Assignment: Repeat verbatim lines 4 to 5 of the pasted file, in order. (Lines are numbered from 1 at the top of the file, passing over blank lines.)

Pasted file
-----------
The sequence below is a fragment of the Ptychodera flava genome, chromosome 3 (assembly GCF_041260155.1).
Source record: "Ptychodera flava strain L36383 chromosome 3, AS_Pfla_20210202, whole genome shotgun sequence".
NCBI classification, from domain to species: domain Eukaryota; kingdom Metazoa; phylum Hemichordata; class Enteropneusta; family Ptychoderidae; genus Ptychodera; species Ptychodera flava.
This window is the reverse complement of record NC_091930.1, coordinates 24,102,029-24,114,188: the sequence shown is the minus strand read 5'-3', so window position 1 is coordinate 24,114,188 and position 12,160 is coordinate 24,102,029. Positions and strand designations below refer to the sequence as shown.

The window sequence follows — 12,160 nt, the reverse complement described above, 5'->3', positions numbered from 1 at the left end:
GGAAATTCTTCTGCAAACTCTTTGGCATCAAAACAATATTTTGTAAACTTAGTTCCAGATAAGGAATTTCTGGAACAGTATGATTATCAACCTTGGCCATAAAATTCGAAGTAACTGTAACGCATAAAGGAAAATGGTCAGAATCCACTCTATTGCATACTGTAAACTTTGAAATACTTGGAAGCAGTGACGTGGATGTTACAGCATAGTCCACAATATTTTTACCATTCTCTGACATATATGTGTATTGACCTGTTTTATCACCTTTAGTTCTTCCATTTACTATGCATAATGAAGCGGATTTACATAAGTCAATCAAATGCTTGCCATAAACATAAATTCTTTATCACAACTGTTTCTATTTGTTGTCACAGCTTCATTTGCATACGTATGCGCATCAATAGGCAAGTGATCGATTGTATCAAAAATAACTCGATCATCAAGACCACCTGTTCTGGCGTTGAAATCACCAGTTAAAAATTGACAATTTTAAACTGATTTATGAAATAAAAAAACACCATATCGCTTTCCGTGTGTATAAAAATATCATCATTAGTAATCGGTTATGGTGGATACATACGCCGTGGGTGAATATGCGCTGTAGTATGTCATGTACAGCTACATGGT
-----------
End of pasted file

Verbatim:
This window is the reverse complement of record NC_091930.1, coordinates 24,102,029-24,114,188: the sequence shown is the minus strand read 5'-3', so window position 1 is coordinate 24,114,188 and position 12,160 is coordinate 24,102,029. Positions and strand designations below refer to the sequence as shown.

The window sequence follows — 12,160 nt, the reverse complement described above, 5'->3', positions numbered from 1 at the left end: